-          Repeal the National Planning Policy Framework and in particular its presumption in favour of development, and put planning back in the hands of local people and government, while requiring local authorities to map local ecological networks and work collaboratively to develop national spatial plans 

-          Prohibit developers from being allowed to destroy unique habitats by way of biodiversity offsetting elsewhere 

-          Obliging government departments and local authorities to consider climate change and carbon reduction in all their planning over a long time horizon of 50-100 years. Specifically, local authorities should do so in all planning decisions 

-          Put planning back in the hands of local government by: 

  • Repealing the National Planning Policy Framework and in particular its presumption in favour of economic development
  • Restricting the ability of the Secretary of State to call in planning applications
  • Restricting the right of applicants to appeal only where there has been an error in the planning process
  • Strengthening local authorities’ powers to prevent changes of use for important community facilities such as local pubs and meeting halls’
  • Giving local authorities planning powers to support local shops and business through planning policies including conservation areas, ensuring basic shops are available within walking distance in all urban areas, restricting the number of payday lenders and restricting the power of supermarkets
  • Introducing a community right of appeal where a development is non-compliant with a neighbourhood plan or local plan 

-          Support preservation of the historic environment, in part by being flexible about how older buildings reduce their energy use 


-          Green Party transport policy prioritises in this order, building from the bottom up:

  • Walking and disabled access to all other forms of transport
  • Cycling
  • Public transport (trains, light rail/trams, buses and ferries) and rail- and water-borne freight (the Green Party would scrap HS2)
  • Light goods vehicles, taxis and low-powered motor cycles
  • Private motorised transport (cars and high-powered motor cycles)
  • Heavy goods vehicles and
  • Aircraft 

-          End the wasteful and destructive national major roads programme, saving £15 billion over the Parliament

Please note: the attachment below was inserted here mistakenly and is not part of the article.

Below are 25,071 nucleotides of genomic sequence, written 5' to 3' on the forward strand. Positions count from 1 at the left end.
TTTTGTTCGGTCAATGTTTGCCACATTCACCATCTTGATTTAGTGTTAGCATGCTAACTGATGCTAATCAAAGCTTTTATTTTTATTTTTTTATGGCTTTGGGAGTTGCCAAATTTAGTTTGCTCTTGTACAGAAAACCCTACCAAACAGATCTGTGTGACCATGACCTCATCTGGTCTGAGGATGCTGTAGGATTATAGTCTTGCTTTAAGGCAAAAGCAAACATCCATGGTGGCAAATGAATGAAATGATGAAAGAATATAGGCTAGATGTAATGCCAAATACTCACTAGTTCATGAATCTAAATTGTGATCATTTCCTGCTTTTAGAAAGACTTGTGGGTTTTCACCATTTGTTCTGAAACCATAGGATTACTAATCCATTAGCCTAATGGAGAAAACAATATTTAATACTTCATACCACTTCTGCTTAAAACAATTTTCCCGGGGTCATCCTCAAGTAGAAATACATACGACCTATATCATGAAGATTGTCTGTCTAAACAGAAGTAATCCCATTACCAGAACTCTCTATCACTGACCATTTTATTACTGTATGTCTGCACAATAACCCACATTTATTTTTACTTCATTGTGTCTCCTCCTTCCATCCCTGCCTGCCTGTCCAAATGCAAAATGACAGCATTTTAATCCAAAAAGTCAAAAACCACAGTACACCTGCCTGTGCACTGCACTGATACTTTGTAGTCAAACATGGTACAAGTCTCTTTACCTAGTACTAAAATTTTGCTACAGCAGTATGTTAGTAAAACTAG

-          Spend part of this £15 billion on improving and subsidising public transport, with an average fare reduction of 10% costing £8 billion over the Parliament, fixing potholes in existing roads and investing in walking and cycling

-          Stop airport expansion, in particular no new runways at either Heathrow or Gatwick, and ban night flying 

-          Invest in electric vehicle charging points for buses and taxis, and for cars where gaps in the network of public and community transport 

-          Prioritise affordable local public transport, accessible to all, including those with disabilities 

-          Develop regional smart payment systems with integrated ticketing, like the London Oyster system 

-          Extend networks of public transport to include rural areas 

-          Make streets healthy and safe places for people to cycle and walk and for children to play, while building physical activity into their daily journeys 

-          Help schools and work places to support active travel to and from work, and encourage local authorities to assist this by linking their public health and transport functions 

-          Ensure that all planning decisions have to take into account the active travel and public transport implications 

-          Introduce road-pricing schemes such as the London congestion charge 

-          Reduce the need for car parking spaces by reducing car dependency and transferring trips, where appropriate, to walking, cycling and public transport. Car parking is expensive to provide, can obstruct pedestrians and people with disabilities if it takes place on pavements, and takes up valuable road space that could be reallocated to pedestrians and cyclists 

-          Reduce parking spaces in new developments and increase rates of walking, cycling and public transport by strengthening planning law to make best practice travel plans mandatory for workplaces, homes and other destinations 

-          Ensure that parking policies in residential areas deliver a high-quality street environment and reduce the numbers of those who are clogging up residential streets as part of a commuter trip or other activities not related to a visit to an address in that street 

-          Provide cycle parking throughout towns and cities at locations where there is demand and invest in on-street secure cycle storage in residential streets 

-          Make sure the rural areas are not neglected when transport budgets and planning for our cities and city regions are in discussion 

-          Develop networks of community and public transport to provide regular links to onward transport networks 

-          Prioritise public over private transport, electrification of the transport system and access over mobility 

-          Allow local authorities to run local public transport and other local services such as domestic and commercial waste disposal, community energy schemes and local food production entirely as they wish, including using publicly owned and run services and employing social enterprise and voluntary sector organisations 

-          Introduce speed limits of 20 mph in villages and 40 mph on rural roads. 

And You? 

The raft of policies above certainly provides some food for thought, so if you've got any views you'd like to share – be sure to leave us a comment below or shoot us a tweet – we always love to hear from you. 

And if you've got any concerns about how the result of the General Election might affect your development plans, be sure to get in touch today.